By John Solomon
How the government's punishing of the exposure of official wrongdoing can linger for years
Independent voices from the TWT Communities
Republican National Committee members failed to reach a compromise over rules changes pushed by the party’s grass-roots activists, defeating on a 28-25 vote a proposed amendment that would return more decision-making power to the state Republican parties.
"Change," long the mantra of Barack Obama and the Democrats, is now clearly the watchword for Republicans such as Bobby Jindal, Rand Paul and Paul Ryan.
Presumptive GOP presidential nominee Mitt Romney appeared to be making progress at a gathering of key party officials here, winning expressions of support from some formerly skeptical state party chairmen and elected members of the Republican National Committee.
Presumptive Republican presidential nominee Mitt Romney appeared to be making progress at a gathering of key party officials in Scottsdale, Ariz., winning public expressions of support from some formerly skeptical state party chairmen and elected members of the Republican National Committee.
It's over, and Mitt Romney is going to be the GOP nominee for president. That's the growing consensus among Republican National Committee members who will automatically attend the party's national convention this summer and can support any candidate they choose.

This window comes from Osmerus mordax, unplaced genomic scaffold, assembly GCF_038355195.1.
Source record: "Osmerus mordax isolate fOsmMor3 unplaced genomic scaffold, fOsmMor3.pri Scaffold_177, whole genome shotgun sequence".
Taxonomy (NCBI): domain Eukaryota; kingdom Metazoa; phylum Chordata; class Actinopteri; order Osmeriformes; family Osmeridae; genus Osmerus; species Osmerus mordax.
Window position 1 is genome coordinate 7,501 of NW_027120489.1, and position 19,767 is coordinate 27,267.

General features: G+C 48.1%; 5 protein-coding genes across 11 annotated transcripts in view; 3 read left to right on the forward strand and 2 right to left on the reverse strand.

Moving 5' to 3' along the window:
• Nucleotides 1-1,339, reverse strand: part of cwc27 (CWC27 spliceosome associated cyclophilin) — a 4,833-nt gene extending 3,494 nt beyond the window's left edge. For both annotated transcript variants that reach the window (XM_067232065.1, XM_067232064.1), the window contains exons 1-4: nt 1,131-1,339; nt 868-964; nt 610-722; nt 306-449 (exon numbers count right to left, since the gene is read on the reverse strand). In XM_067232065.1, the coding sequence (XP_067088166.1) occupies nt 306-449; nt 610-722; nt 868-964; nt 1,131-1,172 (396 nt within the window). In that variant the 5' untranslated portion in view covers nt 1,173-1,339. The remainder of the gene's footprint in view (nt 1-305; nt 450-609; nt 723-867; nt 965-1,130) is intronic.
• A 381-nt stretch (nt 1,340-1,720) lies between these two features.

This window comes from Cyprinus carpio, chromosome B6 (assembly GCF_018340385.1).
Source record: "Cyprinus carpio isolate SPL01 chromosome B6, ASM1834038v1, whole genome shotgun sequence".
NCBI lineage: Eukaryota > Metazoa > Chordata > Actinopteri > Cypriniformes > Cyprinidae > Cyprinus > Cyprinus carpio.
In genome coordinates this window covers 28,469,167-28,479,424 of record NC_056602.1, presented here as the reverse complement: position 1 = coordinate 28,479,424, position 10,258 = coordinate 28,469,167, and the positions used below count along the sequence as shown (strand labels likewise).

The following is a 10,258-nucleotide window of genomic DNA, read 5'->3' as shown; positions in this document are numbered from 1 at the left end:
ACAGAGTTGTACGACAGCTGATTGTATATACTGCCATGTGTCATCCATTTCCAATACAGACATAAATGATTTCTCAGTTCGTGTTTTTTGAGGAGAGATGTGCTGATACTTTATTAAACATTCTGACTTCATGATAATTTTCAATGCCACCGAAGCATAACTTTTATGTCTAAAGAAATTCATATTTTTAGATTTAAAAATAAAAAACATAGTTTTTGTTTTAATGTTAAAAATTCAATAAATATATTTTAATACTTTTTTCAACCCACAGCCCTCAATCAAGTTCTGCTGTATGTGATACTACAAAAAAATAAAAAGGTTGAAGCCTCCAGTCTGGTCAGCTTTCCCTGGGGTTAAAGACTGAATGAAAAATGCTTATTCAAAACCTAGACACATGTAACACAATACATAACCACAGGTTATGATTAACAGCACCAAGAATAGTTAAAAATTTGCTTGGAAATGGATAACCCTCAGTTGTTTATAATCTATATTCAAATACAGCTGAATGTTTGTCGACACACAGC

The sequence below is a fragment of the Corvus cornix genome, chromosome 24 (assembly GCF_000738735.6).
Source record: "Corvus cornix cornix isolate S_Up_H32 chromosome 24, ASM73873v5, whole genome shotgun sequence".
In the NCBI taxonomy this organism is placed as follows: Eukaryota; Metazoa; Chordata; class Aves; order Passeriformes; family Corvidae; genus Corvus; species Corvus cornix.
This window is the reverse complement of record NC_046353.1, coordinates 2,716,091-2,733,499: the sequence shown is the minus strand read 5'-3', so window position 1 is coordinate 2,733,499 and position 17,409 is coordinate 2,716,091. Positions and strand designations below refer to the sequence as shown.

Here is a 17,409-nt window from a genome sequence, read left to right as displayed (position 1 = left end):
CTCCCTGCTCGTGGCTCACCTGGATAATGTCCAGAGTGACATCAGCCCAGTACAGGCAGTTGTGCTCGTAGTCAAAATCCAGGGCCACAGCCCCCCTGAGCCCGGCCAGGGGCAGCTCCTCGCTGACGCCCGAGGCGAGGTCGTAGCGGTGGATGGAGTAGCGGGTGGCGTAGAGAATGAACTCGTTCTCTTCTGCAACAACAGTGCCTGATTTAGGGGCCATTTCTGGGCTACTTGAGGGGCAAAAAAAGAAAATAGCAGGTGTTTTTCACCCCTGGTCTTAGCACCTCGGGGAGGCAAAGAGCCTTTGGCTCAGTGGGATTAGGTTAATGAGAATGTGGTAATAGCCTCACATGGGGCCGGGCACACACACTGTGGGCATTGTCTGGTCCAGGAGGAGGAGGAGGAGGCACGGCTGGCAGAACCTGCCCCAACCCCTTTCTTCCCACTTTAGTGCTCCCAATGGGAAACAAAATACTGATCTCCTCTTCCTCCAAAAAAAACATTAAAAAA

A sneak attack at the convention, the plan that Newt Gingrich and Rick Santorum are counting on to win the Republican presidential nomination, is far-fetched in the eyes of state party officials who say that Mitt Romney will be nominated even if he goes into the convention with only a plurality of delegates.
A move to change the way America elects its president got a clear thumbs down in a vote by members of the Republican National Committee on Friday.
Mississippi Gov. Haley Barbour startled Republican officials from around the country with a blunt admonition Wednesday: Raise enough money to carry your state for the GOP in 2012 — or get out of the way and let someone else lead.
Top GOP officials fear the White House could slip through their fingers next year unless a new Republican National Committee chairman of integrity and managerial competence emerges as the victor in Friday's elections.
Embattled Republican Party Chairman Michael S. Steele announced Monday that he will run for a second two-year term next month, setting up a pitched battle for control of the party as it seeks to build on the big gains it made in November's midterm elections.
Top Republican Party officials said Thursday that they have been kept in the dark about hundreds of thousands of dollars spent in Tampa, Fla., by a committee temporarily headed by Republican National Committee Chairman Michael S. Steele, a committee at the heart of new questions about Mr. Steele's tenure.
"The decision to get in or get out of a race is an extremely personal decision," said John Ryder, an RNC member from Tennessee who is neutral. "He's got to decide when he thinks it is no longer politically valuable to continue."